What are the dangers of credential stuffing to your business?

What are the dangers of credential stuffing to your business?

To reduce the risk of cybercriminals accessing your sensitive information, you need to set unique passwords for your online accounts. However, remembering multiple passwords can be difficult. In fact, a recent study by NordPass found that the average person manages around 100 passwords. This is why people are often tempted to reuse passwords for multiple accounts. While this may be convenient, it makes their accounts vulnerable to credential stuffing.

What is credential stuffing?

Credential stuffing involves a cybercriminal using a victim’s login credentials — typically obtained through massive data breaches or phishing — to access the victim’s other online accounts.

How does credential stuffing work?

Credential stuffing starts with a cybercriminal collecting login credentials exposed in previous data breaches. Then, they leverage a bot that can automatically log into multiple user accounts at the same time and check if those stolen credentials will work on other websites.

Credential stuffing involves a cybercriminal using a victim’s login credentials — typically obtained through massive data breaches or phishing — to access the victim’s other online accounts.

Once they successfully access an account, the hacker can steal sensitive data such as full names, home addresses, Social Security numbers, and bank account numbers, among other information. They can also get a hold of trade secrets and intellectual property. What’s more, the attackers can use the compromised account to send spam or phishing emails to the victim’s contacts.

How does credential stuffing differ from brute force attacks?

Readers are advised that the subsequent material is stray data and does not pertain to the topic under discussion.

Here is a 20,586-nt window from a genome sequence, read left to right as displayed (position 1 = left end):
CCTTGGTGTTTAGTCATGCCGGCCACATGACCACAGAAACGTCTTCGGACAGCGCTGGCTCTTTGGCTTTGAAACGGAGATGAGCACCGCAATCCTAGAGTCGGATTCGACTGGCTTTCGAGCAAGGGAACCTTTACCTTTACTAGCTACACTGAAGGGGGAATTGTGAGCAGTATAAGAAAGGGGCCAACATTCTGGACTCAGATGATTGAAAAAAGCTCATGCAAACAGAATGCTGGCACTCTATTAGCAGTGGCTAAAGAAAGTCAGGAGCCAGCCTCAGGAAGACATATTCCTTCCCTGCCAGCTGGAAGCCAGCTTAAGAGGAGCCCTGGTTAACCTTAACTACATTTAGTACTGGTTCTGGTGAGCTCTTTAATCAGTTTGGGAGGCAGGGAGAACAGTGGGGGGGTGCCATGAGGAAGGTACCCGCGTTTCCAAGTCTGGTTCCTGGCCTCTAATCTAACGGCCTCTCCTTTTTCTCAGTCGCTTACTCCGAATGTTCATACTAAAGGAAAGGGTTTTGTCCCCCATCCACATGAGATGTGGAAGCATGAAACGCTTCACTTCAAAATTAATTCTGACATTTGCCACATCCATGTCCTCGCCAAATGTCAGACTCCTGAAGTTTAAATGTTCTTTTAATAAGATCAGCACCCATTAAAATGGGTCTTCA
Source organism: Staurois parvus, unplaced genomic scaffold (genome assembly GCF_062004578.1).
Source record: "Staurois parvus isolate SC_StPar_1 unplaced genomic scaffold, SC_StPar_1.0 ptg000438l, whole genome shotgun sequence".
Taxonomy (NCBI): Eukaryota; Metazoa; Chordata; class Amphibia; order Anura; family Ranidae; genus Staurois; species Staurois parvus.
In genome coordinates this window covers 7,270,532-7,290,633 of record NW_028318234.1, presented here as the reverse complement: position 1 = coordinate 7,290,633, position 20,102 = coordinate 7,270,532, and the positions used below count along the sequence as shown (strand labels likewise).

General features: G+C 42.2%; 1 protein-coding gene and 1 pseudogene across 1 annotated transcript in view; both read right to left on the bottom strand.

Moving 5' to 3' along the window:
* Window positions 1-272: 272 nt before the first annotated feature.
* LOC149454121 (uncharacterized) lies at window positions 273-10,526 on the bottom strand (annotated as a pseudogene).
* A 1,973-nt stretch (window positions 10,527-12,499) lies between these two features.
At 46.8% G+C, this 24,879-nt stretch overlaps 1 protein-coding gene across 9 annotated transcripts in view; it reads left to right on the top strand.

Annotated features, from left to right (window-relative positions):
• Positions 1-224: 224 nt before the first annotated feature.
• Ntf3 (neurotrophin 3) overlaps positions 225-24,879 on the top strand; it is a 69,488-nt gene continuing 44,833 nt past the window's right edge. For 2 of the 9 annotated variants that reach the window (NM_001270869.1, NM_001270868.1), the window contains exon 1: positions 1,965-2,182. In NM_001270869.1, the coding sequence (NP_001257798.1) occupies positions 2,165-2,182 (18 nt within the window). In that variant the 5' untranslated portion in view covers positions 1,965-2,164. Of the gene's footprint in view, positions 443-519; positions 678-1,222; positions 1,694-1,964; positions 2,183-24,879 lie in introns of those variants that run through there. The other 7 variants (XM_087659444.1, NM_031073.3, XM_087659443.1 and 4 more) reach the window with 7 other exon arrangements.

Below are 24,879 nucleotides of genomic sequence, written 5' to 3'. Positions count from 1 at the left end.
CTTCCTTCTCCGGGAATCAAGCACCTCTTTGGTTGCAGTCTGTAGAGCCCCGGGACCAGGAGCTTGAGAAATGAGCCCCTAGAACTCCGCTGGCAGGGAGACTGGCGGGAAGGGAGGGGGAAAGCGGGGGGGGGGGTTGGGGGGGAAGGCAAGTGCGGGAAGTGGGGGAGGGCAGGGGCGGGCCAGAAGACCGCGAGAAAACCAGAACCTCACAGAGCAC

The Open Web Application Security Project categorizes credential stuffing as a subset of brute force attacks. However, the two are actually different.

Brute force attacks attempt to guess passwords with no context or clues, using random characters and common password combinations. Meanwhile, credential stuffing uses exposed data to get clues on the possible password for an account.

Using strong passwords consisting of several characters and including uppercase letters, numbers, and special characters can protect against brute force attacks. However, password strength is not enough to protect against credential stuffing. This is because if a password is shared across different accounts, it can still be hijacked via a credential stuffing attack.

How has credential stuffing affected businesses?

According to cloud service company Akamai Technologies, 193 billion credential stuffing attacks were recorded globally in 2020.

Large corporations can also be affected by credential stuffing attacks. Back in 2019, project management company Basecamp noticed a huge spike in login attempts to its service. To stop the attack, the company blocked the suspicious IP addresses and enabled a CAPTCHA system. However, attackers still managed to hijack 124 Basecamp accounts. And in April 2020, more than half a million Zoom accounts were compromised via credential stuffing. The login credentials were then sold on the dark web.

How can you prevent credential stuffing attacks?

To protect your company from credential stuffing attacks, you need to follow these best practices:

1. Enable multifactor authentication (MFA)

MFA requires users to provide one or more authentication factors aside from a password, such as a one-time passcode (OTP), facial or fingerprint scan, or physical key. This way, even if a cybercriminal acquires a set of login credentials, they won’t be able to access the account without providing the subsequent authentication factors.

2. Use a password manager

A password manager securely stores and manages a user’s login credentials. Instead of having to remember dozens of passwords or using the same ones across multiple sites, you can leverage a password manager to do the hard work for you.

3. Use data breach monitoring services

Data breach monitoring sites like Have I Been Pwned let you verify if any of your emails have been compromised. This can also help you see if any business information is showing up on restricted forums.

4. Partner with a reliable managed IT services provider (MSP)

MSPs like Complete Document Solutions can help you strengthen your cyberdefenses by providing 24/7 monitoring and incident response services. We can also help you deploy effective security measures to protect your business from credential stuffing attacks. Get a FREE network and IT assessment today.


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